When visiting your doctor, there are a variety of physical examinations and diagnostic tests that can be performed. For many patients, urinalysis is considered routine and part of the examination, without regard to the reason for your visit.
Often, during a routine urinalysis, your physician may, by coincidence, diagnose a complication known as microscopic hematuria. While this type of diagnosis can only be made with advanced laboratory medical equipment, when diagnosed, it usually reveals the presence of an infection.
Hematuria is most commonly associated with the presence of a urinary tract infection. Therefore, when visiting your physician, if the diagnosis of microscopic hematuria is made, a course of antibiotics may be prescribed. However, in many cases, antibiotics may not resolve the complications of microscopic hematuria, resulting in further evaluation.
In rare cases, when a urinalysis reveals the presence of microscopic hematuria and antibiotics do not resolve the complication, this may be indicative of a malignancy. For this reason, even after finishing a dose of antibiotics, it is important to follow-up with your healthcare professional for re-testing. Should the urinalysis continue to reveal a complication with microscopic hematuria, further testing may be indicated.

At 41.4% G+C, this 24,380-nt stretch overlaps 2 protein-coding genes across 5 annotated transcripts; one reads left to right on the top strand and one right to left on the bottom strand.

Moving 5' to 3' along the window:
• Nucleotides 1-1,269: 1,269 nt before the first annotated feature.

In some cases, the use of specific medications may result in microscopic hematuria; medications such as penicillin, Coumadin, aspirin products, birth control pills, diuretics and even some anti-depressants. For this reason, be certain your healthcare professional is familiar with all medications you may be using, even those not ordered by prescription.
There are a variety of diagnostic tests your physician may want to order if the microscopic hematuria does not resolve; tests such as cytoscopy, urine cytology, CT scan and even intravenous urography. Often, with a combination of testing, the complication that leads to microscopic hematuria can be determined.
While visiting your healthcare professional, ask that a urinalysis be performed as part of your medical examination. Because severe complications of the urological system, resulting in microscopic hematuria, are often asymptomatic, the urinalysis may be your first method at diagnosis. When your doctor confirms the presence of hematuria, begin a course of antibiotics and follow-up, immediately, for re-testing when the antibiotic therapy is complete. In many cases, when the microscopic hematuria is not resolve, the complication may be greater than that of a urinary tract infection, leading to further evaluation by a urologist. With changes to medication, diet and a course of antibiotics, most cases of microscopic hematuria can be resolved without further complications.